Nigeria's secret police have thwarted a plot by militant Islamist group Boko Haram to launch attacks on the United Kingdom and U.S. embassies in the capital Abuja, the country's Department of State Services (DSS) has said in a statement.
Authorities arrested five more suspected Islamist militants in Benue state, in the country's middle belt, and Abuja between March 25 and 26, the security agency said.
A statement issued by an operative of the service, Mr Tony Opuiyo, said the group had perfected plans to attack the UK High Commission and US Embassy and other interests in Abuja.
The service revealed that before busting the ISIS attack, its operatives in conjunction with the military and the police on March 23, 2017 arrested one Daniel Lorve, a suspected member of the dreaded Terwase Akwaaza (aka Gana) notorious kidnapping and terrorist group at Bangaji, Gboko, Benue State.
The UK Foreign Office is still urging tourists in Nigeria to be vigilant over the Easter period amid reports security services foiled a Boko Haram plot on the British and USA embassies in Abuja.
Boko Haram's seven-year Islamic uprising has killed more than 20,000 people and driven 2.6 million from their homes, with millions facing starvation.
Boko Haram, primarily based in Nigeria, has pledged allegiance to the Islamic State (ISIS/ISIL), while the Somalia-based al-Shabaab is considered an affiliate of ISIS rival al-Qaeda.
"Many children who have been associated with armed groups keep their experience secret because they fear the stigmatization and even violent reprisals from their community", the report noted.
"It is also discovered that these non-Nigerians use their new indigene status to seek privileges including admissions into the country's tertiary institutions,"he said".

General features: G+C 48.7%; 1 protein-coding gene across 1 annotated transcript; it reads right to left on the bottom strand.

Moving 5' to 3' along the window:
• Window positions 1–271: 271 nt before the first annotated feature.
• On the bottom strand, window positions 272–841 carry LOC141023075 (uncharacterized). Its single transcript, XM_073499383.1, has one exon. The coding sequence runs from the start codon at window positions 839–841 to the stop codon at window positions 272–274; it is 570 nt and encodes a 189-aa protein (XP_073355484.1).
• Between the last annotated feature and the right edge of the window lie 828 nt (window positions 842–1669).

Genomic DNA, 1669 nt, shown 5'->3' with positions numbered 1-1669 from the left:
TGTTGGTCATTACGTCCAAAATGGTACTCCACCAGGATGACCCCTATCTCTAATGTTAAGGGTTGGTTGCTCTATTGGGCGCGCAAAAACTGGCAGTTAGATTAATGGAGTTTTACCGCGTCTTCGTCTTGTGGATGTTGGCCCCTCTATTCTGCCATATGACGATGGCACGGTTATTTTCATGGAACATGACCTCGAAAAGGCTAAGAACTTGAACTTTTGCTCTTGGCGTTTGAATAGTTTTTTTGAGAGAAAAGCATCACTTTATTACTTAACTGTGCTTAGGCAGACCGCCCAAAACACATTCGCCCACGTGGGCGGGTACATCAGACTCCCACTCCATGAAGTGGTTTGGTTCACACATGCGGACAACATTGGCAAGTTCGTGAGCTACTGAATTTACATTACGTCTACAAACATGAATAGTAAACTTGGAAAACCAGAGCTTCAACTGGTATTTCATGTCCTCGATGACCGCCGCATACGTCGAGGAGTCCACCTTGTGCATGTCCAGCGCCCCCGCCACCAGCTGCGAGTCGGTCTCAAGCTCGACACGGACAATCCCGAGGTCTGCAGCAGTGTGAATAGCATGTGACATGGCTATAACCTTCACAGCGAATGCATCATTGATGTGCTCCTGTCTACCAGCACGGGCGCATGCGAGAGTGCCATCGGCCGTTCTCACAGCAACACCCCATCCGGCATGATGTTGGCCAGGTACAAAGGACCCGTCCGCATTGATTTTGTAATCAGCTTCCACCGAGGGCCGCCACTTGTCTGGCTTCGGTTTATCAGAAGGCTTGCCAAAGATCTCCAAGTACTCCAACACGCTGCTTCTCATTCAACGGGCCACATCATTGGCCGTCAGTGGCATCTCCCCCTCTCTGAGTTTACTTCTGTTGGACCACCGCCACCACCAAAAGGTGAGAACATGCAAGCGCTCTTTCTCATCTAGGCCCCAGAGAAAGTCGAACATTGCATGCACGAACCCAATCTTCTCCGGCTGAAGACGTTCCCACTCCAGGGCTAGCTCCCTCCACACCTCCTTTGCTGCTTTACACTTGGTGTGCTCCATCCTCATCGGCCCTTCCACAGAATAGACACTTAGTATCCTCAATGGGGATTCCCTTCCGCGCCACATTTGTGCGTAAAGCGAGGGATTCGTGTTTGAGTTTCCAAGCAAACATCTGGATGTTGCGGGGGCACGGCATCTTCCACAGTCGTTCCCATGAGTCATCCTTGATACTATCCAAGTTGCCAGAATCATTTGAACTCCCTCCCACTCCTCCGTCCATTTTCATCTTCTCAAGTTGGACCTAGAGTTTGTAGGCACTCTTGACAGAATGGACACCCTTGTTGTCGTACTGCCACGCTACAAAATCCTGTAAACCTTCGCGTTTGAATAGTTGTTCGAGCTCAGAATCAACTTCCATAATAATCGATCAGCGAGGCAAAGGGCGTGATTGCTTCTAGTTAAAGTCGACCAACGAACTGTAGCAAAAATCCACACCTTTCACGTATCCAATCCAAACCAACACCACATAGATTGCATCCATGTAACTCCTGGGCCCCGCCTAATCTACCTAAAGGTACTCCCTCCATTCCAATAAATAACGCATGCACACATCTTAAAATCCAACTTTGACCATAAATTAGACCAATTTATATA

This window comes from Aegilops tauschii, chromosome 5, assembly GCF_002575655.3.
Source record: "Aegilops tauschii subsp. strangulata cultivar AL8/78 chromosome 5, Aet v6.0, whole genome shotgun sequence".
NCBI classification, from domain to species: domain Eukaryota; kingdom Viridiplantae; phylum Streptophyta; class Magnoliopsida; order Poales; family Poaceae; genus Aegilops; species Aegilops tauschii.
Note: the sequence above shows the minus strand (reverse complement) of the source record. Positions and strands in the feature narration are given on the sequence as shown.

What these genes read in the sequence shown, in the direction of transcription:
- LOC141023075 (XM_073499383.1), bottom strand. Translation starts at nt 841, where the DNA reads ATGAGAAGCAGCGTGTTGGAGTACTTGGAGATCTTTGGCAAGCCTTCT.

Ahead of the third anniversary of the abduction of nearly 300 children in Nigeria by Boko Haram, a group that claimed allegiance to Daesh terrorist organization (outlawed in Russia), a number of United Nations human rights experts have made a new appeal to the Nigerian Government to take all measures necessary to rescue the 195 girls still missing.
Poirier stated that as a outcome, girls, boys and even infants have been viewed with increasing fear at markets and checkpoints, where they are thought to carry explosives adding that these children are victims, not perpetrators.
Boko Haram has largely focused its attacks on the northeast and neighboring Cameroon and Niger.
The government denied a ransom was paid and that it freed some detained Boko Haram fighters in exchange for the girls. "This is typically followed by an extended journey to a Boko Haram base in the forest where the girls are forced into early marriage and sexual slavery". Nigeria's military on Monday released 593 people, including children, after clearing them of having ties with Boko Haram. "And often [are] victims of reprisals from their own community, especially young women who had been raped in captivity and now have to take care of their children".